Letters to the editor
Share with others:
The supercommittee's failure will hit home
Regarding "Debt Panel Hits 'Discouraging' Impasse" (Nov. 22):
The failure of the "supercommittee" to agree on budget cuts and revenues to deal with our crushing national debt should worry every American who cares about our national and economic security.
Our company, RTI International Metals Inc., manufactures titanium for the new Joint Strike Fighter. But if Congress imposes a trillion dollars in new defense cuts, the Department of Defense says that program will likely end, along with dozens of others -- from satellites to drones to tankers to bombers.
Spending cuts in the wake of this collapse are expected to push national unemployment above 10 percent. This could include more than 35,000 jobs in Pennsylvania, where RTI is headquartered, and more than 18,000 in Ohio, where RTI has three plants. RTI also has a new plant in Virginia waiting to staff up, but until our company knows what's coming next from Washington, we cannot fill those jobs.
It is long past time for congressional leaders to stop blaming the "other side" and take action. Kicking the deficit reduction can down the street into the election year ahead is a dangerous strategy. Those of us running businesses can't wait until the next election to make decisions that will impact not only our customers, but also the lives of thousands of our employees and the shareholders who invest in our companies.
To preserve jobs and strengthen national security, we need Washington to take a stand and deliver the balanced approach to our budget problems it has promised.
DAWNE S. HICKTON
Vice Chair, President and Chief Executive Officer
RTI International Metals Inc.
Wall Street gaming
Regarding "Deficit Panel Divided on Who Pays" (Nov. 20):
The right combination of incentives and disincentives increases the chances of good behavior. Anyone who has ever parented a teenager knows this. But that's why Wall Street behavior is so disturbing.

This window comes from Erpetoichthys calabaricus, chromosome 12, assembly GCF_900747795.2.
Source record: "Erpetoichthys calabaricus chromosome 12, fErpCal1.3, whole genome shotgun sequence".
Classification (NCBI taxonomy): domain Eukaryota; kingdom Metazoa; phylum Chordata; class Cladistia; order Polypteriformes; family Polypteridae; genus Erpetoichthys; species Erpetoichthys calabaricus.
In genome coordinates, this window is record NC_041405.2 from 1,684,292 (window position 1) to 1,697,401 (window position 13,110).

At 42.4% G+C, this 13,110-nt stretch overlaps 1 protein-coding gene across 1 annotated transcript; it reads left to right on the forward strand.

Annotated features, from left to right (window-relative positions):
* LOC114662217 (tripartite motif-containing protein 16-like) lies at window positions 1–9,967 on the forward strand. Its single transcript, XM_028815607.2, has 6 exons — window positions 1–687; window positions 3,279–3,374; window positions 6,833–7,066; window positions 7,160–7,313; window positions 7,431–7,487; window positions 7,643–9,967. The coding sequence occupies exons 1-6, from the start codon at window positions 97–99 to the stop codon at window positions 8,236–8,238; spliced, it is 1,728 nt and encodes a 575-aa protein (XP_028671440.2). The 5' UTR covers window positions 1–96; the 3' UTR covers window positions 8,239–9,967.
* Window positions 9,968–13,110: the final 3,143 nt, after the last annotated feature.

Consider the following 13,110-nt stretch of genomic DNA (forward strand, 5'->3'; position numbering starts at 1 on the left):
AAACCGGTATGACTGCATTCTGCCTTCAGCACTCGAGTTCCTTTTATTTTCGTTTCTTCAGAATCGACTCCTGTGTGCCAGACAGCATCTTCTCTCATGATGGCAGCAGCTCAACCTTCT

Not so long ago, Wall Street's primary function was to raise money for enterprise -- so business could expand and grow. Now some economists estimate that 85 percent of what the Street does has nothing to do with productive investment. Instead Wall Street is at the center of a global casino where money is won or lost speculating on changes in the value of various currencies, bonds, traded commodities, etc. This casino is draining money away from productive uses because productive uses don't often pay off as handsomely or as quickly. Regardless of who wins in the casino, society is always the loser.
But, look, we already use taxes to reward investment. Now adding a healthy dose of fiscal punishment for speculation will tilt the gaming table back toward job-creating investments -- and raise trillions in revenue to boot. Not that this will come easy. Wall Street money on Capitol Hill buys lapdog loyalty. However, the prospect of members of Congress losing their pillowed perches may overcome Wall Street's buying power in this coming electoral season.
Pressure Congress to tax speculation now.
Toomey doesn't get it
What planet does Sen. Pat Toomey live on? He has the gall to propose a tax cut for the super rich! Does he not know everyone is fed up with the inequality of our life? Perhaps he does not know about the Occupy Wall Street movement. It is all across the USA and now in many other countries.
What do the 1 percent need ... another Rolls Royce, BMW or an island retreat? We have moved back to the robber-baron century instead of the 21st century. Enough!
Occupy takes hold
Those pundits and politicos who are declaring the Occupy Wall Street movement an aimless failure that has run its course are wrong. While tents can be cleared and people jailed, the inequities, ideas and drive for change that gave rise to the Occupy movement will not be so easily evicted.